Route 135 from the South Church in Belgrade descends fairly fast on rough pavement that eventually crosses Belgrade Stream, a speedy run on a bicycle.
In late April, while sailing across the bridge and looking straight down at the water, I said, “Holy cow!” and came to a screeching halt.
The largest northern water snake (Nerodia sipedon) in memory was swimming languidly upstream. This one sported a long, slender tail, a female and the larger of the two genders.
The male’s tail ends more abruptly, a common trait with snakes.
According to the Department of Inland Fisheries and Wildlife, a northern water snake can grow to 42 inches in length, making it a close third as the largest snake in the state behind — surprisingly — garter snakes (Thamnophis sirtalis). The record garter in Maine measured 44 inches.
Black racers (Coluber constrictor) rank as Maine’s largest species and can measure 6 feet long, but they’re also on Maine’s endangered species list.
I have only seen two in this state, and that was at the same time 30 years ago. Both lived around Stan Foye’s wood pile in East Pittston.
Spotting a northern water snake excites me — like seeing a moose or deer — but this snake is more unusual than those two mammals.
For starters, before 2002, not a single northern water snake caught my eye for at least 20 years.
Since then, I have spotted several in the Belgrade Lakes, while poking around waterways or surprisingly when bicycling of all things. The road might pass a low, marshy waterway, usually Belgrade Stream or one of its tributaries, and there slithers or coils old sipedon.
If my experiences count as an indicator, northern water snakes are coming back in the Belgrade Lakes.
This is good news. This snake’s absolute intolerance to pollution makes it a great indicator species.
During my childhood, northern water snakes proved common enough, but in my opinion, their aggressive behavior encouraged folks to kill them in those less enlightened times.
Even today, problems exist. While bicycling on the Wings Mills Road two summers ago, I noticed a dead northern water snake, lying beside the pavement next to a wetland. Someone had whacked its head off. I understand this behavior but disapprove, reminding me of a story:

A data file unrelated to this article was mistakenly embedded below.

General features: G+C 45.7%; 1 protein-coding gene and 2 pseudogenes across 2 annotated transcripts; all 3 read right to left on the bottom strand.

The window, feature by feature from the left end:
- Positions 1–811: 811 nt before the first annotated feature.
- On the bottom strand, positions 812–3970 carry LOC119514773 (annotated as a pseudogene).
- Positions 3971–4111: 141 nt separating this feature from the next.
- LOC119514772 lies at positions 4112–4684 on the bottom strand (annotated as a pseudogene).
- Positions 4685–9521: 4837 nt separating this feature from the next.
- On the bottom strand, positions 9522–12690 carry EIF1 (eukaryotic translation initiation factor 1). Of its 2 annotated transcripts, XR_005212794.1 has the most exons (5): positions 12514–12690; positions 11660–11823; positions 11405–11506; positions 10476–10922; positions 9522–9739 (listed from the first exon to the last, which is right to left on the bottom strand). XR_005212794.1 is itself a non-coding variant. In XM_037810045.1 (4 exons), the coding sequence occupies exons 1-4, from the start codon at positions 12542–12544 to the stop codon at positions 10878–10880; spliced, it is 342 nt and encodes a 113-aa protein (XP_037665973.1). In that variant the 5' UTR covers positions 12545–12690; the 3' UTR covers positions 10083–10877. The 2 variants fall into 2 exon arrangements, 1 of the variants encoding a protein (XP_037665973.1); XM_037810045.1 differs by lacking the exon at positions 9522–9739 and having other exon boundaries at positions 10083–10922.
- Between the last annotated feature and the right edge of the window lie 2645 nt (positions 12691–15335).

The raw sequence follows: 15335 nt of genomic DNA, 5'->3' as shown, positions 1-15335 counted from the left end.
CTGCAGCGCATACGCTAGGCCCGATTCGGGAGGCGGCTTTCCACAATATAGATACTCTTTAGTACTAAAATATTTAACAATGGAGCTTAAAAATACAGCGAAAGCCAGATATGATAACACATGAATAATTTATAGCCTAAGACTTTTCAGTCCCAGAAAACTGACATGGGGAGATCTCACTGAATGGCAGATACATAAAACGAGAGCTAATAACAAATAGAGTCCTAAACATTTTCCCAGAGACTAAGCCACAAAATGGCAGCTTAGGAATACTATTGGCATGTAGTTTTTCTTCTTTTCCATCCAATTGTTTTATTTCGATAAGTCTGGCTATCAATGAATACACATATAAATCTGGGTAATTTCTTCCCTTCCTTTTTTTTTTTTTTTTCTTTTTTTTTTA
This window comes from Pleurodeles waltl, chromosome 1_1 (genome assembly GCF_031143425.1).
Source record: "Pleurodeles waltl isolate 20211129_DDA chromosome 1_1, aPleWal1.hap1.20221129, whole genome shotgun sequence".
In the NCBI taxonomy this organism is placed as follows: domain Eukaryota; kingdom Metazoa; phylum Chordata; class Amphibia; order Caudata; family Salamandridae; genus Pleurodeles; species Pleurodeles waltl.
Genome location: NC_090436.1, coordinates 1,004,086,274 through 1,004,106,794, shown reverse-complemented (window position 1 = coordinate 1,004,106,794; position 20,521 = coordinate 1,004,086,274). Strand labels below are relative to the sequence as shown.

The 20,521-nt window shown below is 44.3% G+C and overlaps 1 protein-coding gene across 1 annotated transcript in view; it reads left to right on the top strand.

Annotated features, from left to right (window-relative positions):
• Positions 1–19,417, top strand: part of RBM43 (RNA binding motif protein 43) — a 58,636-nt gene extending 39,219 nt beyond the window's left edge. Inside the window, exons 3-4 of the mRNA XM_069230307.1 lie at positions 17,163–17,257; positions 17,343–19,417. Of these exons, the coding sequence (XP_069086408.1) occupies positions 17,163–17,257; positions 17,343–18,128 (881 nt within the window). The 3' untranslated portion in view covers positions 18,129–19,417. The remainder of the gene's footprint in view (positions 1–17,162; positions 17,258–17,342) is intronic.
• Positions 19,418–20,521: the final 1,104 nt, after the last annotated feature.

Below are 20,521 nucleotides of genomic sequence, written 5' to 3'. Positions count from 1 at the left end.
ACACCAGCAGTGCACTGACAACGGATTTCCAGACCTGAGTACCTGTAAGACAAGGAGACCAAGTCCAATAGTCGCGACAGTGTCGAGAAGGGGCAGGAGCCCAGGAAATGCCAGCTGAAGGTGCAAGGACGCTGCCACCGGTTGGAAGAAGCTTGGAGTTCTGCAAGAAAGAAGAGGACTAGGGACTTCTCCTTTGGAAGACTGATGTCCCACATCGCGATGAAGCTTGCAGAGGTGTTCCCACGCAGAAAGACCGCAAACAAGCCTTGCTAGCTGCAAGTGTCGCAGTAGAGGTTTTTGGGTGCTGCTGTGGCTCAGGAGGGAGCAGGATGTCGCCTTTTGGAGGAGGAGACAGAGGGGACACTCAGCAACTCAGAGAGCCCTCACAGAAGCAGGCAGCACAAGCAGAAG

When I was 7 years old, my father took me fishing on Togus Pond bridge on Route 105. While I was casting from a low spot next to the water, a northern water snake came onto the bank and “chased” me.
My immediate instinct proved fatal for the snake. I grabbed a steel shovel from our truck body and chopped the poor creature into four pieces, enraging my father. He had preached to avoid killing anything we didn’t eat.
He also pooh-poohed my attack theory and said the snake had headed up the bank, unaware of me.
Back then, my father’s attitude ran against my Sunday Bible school teacher. She said that in Genesis, the word was this: “Humans have dominion over the fish of the sea, and over the fowl of the air, and over every living thing that moveth upon the earth.”
In short, no snake was going to chase me, but hey, I was just a dumb, aggressive kid who had misinterpreted the Bible.
Also, my father’s theory about me standing in the snake’s chosen path made sense, but four years ago on the Sheepscot River, a male northern water snake was swimming down the center of this tiny river. After spotting me fishing from the bank a few yards away, he looked at me hard for two or three seconds, made a 90-degree turn and chased me for several yards.
I was wearing gym shorts and sandals and remembered a long ago story that Dennis McNeish, a retired fisheries biologist from IFW, told me about being bitten by a water snake, a painful nip.
Another “snake story” strikes me as incredibly rare. A water snake chomped on a 10-year-old child’s hand and then immediately wrapped its body around his forearm, creating the challenge of untangling a biting snake from an arm.
Such an incident gives folks with a snake phobia the creeps.
This species may be non-venomous but leaves an anti-coagulate in the wound, an aid in killing small creatures such as frogs and mice.
By the way, instead of anger at the snake on the Sheepscot, the incident struck me as humorous that a yard-long creature could send a 6-foot-plus man packing, ignominiously dragging a fly line behind.
Ken Allen, of Belgrade Lakes, is a writer, editor and photographer. Contact him at: